Particularities of Parliament
Several parties are represented in Parliament, none of which holds a majority. Parliament does not have a lasting majority nor a permanent opposition, as is the case in many other countries. Majorities are built on the basis of the issues and depend on which parties agree on an issue.
Two councils with equal powers
In many countries, parliament is unicameral. In Switzerland, Parliament has two chambers – the National Council and the Council of States - which have exactly the same powers and responsibilities. The two chambers deal with the same business in the same way. They must agree on all points for a bill to come into force, and must use the same wording to adopt legislation. Approval by only one chamber is not enough. It often takes time for the National Council and the Council of States to reach an agreement.
Most of the members of the Swiss Parliament are not full-time politicians. Part-time politicians bring hands-on expertise to debates due to their professional experience, and they are more grounded and accessible to the people. However, council members spend more and more time on their parliamentary work, some even full-time. This gives Switzerland a mixture of part-time and full-time politicians.
Resolution of differences
In the event that the National Council and the Council of States are unable to reach an agreement on an item of business, the business is sent from one chamber to the other for a resolution of differences, where it is examined by the preliminary consultation committees. If the National Council and the Council of States are still not in agreement about the business after three rounds, a reconciliation conference is held. If there is no agreement on the business, it is abandoned.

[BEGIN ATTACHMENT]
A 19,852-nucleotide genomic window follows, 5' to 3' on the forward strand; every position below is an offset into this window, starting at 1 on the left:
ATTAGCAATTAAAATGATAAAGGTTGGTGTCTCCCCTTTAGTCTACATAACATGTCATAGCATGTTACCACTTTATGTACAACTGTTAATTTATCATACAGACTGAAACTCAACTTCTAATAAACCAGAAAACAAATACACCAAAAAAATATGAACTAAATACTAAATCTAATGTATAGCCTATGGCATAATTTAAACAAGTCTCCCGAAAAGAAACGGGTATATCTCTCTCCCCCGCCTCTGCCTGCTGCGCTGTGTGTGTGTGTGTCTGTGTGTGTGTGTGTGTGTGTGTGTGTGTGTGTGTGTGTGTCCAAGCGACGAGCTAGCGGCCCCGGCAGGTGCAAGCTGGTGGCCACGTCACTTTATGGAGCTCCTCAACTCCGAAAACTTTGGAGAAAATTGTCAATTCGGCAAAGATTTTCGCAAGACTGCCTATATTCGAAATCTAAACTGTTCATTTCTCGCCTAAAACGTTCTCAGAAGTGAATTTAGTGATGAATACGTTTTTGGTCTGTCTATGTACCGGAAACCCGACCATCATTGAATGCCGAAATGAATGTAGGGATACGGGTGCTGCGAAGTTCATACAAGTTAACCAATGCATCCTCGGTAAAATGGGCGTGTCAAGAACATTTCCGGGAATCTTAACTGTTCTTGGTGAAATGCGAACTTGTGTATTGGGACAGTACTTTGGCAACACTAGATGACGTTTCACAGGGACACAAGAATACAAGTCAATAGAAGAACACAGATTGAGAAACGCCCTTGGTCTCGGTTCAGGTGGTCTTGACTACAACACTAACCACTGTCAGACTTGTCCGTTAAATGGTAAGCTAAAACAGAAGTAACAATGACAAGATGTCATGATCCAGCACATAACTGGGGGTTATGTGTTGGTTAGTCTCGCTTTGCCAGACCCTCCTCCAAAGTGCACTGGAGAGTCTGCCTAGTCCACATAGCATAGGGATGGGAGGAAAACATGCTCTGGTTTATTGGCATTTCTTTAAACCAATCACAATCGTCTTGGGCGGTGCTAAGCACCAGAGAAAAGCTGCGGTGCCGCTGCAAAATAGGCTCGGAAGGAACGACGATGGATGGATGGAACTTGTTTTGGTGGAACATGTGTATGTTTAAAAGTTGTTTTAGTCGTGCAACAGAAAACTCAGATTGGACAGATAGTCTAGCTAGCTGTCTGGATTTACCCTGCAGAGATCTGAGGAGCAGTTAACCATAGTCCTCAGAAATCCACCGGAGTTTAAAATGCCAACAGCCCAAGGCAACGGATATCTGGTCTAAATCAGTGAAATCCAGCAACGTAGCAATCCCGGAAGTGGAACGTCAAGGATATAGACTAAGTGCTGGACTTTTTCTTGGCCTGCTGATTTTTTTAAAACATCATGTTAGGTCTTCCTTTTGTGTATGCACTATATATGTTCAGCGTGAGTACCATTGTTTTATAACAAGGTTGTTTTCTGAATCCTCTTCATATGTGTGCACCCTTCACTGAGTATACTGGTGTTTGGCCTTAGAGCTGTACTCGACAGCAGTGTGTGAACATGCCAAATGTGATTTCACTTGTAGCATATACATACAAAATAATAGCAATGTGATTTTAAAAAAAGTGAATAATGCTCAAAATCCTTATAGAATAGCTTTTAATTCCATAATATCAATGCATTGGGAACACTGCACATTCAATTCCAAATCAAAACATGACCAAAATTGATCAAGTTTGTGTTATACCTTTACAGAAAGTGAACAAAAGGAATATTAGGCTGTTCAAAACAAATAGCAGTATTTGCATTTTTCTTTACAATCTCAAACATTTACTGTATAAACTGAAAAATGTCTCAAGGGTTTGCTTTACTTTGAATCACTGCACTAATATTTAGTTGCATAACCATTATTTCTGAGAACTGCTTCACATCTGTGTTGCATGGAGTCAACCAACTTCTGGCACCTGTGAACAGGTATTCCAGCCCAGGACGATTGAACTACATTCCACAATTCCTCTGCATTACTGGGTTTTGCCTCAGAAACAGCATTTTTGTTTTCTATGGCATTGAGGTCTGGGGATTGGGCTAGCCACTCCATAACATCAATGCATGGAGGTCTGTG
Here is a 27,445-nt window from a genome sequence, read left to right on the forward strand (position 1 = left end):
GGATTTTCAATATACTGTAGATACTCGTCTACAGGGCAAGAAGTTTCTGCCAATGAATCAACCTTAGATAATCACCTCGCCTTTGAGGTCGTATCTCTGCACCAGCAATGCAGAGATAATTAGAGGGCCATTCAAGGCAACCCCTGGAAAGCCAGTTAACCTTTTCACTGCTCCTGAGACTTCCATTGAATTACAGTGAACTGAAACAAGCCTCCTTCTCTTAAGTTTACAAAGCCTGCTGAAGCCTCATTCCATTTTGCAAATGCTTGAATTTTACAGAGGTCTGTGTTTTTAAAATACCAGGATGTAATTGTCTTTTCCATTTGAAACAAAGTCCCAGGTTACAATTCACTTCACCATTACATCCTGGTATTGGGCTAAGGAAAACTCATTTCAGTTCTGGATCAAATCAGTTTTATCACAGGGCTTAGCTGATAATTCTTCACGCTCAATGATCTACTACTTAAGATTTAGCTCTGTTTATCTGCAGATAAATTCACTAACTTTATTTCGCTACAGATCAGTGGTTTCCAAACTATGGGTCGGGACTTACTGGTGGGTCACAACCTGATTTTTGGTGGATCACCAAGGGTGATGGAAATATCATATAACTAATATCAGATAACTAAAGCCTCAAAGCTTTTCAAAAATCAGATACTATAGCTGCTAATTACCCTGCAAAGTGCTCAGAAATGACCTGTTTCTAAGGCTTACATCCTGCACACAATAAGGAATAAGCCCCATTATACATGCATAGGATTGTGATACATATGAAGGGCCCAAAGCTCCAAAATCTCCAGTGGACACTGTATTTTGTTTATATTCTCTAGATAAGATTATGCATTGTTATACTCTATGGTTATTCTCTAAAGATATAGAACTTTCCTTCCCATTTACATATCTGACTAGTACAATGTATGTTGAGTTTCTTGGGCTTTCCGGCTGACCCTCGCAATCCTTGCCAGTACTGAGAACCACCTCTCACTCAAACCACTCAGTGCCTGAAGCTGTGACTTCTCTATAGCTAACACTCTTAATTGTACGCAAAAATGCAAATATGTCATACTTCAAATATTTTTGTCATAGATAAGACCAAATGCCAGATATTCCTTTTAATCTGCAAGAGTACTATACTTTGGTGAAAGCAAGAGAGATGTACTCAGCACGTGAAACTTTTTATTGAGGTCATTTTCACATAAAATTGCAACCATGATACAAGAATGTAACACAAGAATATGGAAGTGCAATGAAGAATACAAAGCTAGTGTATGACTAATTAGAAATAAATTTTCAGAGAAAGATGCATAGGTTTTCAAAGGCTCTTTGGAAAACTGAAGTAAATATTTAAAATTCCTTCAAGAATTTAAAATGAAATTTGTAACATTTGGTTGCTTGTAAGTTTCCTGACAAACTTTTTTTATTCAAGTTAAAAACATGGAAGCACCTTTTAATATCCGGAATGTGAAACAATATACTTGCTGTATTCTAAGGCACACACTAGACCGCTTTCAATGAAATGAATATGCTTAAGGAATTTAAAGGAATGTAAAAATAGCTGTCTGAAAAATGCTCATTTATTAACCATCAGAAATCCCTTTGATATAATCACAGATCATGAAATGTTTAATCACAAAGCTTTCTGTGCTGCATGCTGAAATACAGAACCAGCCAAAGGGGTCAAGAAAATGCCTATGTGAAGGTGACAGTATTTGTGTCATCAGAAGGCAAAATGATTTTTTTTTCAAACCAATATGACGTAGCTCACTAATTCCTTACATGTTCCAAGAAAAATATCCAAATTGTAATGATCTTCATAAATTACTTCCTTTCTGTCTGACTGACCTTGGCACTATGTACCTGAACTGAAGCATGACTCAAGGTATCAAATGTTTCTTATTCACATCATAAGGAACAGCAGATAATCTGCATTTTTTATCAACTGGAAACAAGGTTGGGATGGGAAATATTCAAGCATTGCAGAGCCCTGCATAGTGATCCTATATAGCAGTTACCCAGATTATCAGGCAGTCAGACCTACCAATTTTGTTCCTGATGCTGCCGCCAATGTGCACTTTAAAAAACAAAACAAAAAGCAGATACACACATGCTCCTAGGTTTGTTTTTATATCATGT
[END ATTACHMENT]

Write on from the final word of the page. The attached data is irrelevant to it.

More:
Three official languages
deliberates and legislates in the Confederation’s three official languages: German,
French and Italian. During National Council sessions, simultaneous
interpretation into the two other official languages is provided for all
member statements. Multilingualism reflects the respect for minorities, which is the
basis for living together in Switzerland. Every statement is published in the
language in which it was submitted in the Official Bulletin.
Popular votes are held regularly in Switzerland. Parliament and the Federal Council provide voting recommendations on each proposal in an explanatory pamphlet that is sent to all voters before the vote. The pamphlet is also available online.
and Parliament are elected for a period of four years, and cannot be dissolved.
Parliament’s decisions are not an expression of confidence or no confidence in
the government. Parliament can send back, amend or reject draft legislation, without
the government having to step down. This gives Parliament a strong position. In
addition, Parliament is the only body at national level that is directly
legitimised by the People.
The People have the last word
it is not Parliament that has the last word, but the electorate. In addition to
the right to vote, voters have two options for directly influencing